By Sister Hosea Rupprecht
NEW YORK (CNS) — “The Heart of Nuba” (Abramorama), an uplifting documentary directed by Kenneth Carlson and executive produced by Maria Shriver, tells a story that is, by turns, wonderful and horrifying.
The film is a portrait of Dr. Thomas Catena, a man who has devoted his life to helping the people of the Nuba Mountains region of war-torn Sudan. It’s also a study of the community he serves, a diverse society made up of Muslims, Christians, Jews and those with traditional African beliefs, all of whom live together in peace and harmony.
These positive elements of the tale are overshadowed, however, by the suffering inflicted on these same people by their own government, with daily air raids carried out on the orders of the president of Sudan, indicted war criminal Omar al-Bashir.
Dr. Tom, as he is lovingly known, boasts an impressive resume: Raised in upstate New York, he was an All-American football player for Brown University, where he studied engineering. Feeling called to a different career, however, he eventually received his medical degree from Duke University, doing a stint in the Navy to help cover the cost of tuition.
Guided by the Catholic faith passed on to him by his devout family, Catena volunteered to serve in Africa through the Catholic Medical Mission Board. Though his initial work was in Kenya, he came to Sudan’s Mother of Mercy Hospital in 2008.
On his arrival there, he became the only doctor available for 200 miles and for a population of almost a million. Thus it’s not surprising that Catena begins his daily routine — during which he sees, on average, 500 patients and may perform as many as 15 surgeries — before dawn.
His morning starts with a visit to Mother of Mercy’s small chapel where he prays the rosary. “This,” he says of the devotion, “is the only thing that gets me through the day.”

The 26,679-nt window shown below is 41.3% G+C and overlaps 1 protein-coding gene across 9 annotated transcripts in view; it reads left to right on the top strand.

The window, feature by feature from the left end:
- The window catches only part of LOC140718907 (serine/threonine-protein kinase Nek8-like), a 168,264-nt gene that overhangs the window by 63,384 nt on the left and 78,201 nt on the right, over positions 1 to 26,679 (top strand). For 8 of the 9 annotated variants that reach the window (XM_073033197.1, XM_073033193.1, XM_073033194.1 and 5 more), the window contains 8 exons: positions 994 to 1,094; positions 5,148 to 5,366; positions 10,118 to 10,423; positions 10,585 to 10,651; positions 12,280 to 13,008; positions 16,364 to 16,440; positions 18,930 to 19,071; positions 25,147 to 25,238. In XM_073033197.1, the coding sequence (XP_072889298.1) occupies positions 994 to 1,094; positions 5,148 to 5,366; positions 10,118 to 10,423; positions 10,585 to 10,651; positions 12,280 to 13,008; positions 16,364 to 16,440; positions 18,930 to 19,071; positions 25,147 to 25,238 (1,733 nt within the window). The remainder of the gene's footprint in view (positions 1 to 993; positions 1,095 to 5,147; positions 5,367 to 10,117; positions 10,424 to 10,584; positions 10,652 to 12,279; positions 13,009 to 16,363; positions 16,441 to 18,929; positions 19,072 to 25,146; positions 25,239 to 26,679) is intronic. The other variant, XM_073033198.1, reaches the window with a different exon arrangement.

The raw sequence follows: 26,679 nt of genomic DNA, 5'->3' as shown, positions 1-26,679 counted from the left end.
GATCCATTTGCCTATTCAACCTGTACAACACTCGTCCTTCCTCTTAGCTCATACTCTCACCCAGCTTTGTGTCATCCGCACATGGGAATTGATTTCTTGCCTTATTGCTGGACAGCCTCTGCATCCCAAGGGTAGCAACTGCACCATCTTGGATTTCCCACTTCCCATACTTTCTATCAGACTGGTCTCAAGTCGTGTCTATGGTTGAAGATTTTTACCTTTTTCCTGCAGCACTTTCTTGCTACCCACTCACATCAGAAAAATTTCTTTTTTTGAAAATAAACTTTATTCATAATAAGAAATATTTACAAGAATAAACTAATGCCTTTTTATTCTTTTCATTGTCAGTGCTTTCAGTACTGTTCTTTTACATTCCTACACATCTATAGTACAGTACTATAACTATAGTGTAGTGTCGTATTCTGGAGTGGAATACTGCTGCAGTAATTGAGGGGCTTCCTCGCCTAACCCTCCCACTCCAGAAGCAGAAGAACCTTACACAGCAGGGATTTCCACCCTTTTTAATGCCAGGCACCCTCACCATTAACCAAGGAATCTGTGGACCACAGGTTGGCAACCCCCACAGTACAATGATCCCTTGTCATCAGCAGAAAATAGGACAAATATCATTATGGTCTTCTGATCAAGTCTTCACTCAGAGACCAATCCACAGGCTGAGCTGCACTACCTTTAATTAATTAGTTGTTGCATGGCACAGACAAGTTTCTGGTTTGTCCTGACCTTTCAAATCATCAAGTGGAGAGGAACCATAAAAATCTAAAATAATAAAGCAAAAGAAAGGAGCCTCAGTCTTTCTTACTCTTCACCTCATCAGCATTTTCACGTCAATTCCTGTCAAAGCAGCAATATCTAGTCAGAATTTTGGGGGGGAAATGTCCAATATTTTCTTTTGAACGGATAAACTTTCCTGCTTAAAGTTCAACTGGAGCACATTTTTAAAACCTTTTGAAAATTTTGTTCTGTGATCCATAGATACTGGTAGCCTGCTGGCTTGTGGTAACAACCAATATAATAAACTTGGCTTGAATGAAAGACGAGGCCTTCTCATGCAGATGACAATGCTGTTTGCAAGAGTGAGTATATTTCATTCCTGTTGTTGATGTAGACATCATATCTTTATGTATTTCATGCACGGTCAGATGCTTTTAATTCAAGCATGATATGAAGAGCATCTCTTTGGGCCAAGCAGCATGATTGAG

The grim backdrop to Catena’s work is the violent oppression of the al-Bashir regime. He keeps a record of the war wounds he treats, including photos he preserves on a flash drive “for al-Bashir’s trial.”
Catena delights in interacting with his patients, teasing the kids and joking with the staff. “These people,” he says of them, “love to be touched, need to be touched. You can say so much with a hug.”
While some would label him a living saint, Catena humbly downplays his own accomplishments, saying he is only doing what he can to help those entrusted to him. He does acknowledge, though, that he’s driven by the conviction that every person has value, no matter where they are.
Remarkably, “The Heart of Nuba,” a copy of which was sent to al-Bashir, may have contributed to the fragile cease-fire that now exists in the region. Carlson, Catena’s classmate at Brown, hopes his film will continue to raise awareness of the situation in Sudan so that ultimately, al-Bashir will be made to answer for his crimes, and Dr. Tom can serve the people he assists in peace.
The film contains graphic medical footage, images of gory wounds and a few crass terms. The Catholic News Service classification is A-II — adults and adolescents. Not rated by the Motion Picture Association of America.
Sister Rupprecht, a Daughter of St. Paul, is a guest reviewer for Catholic News Service.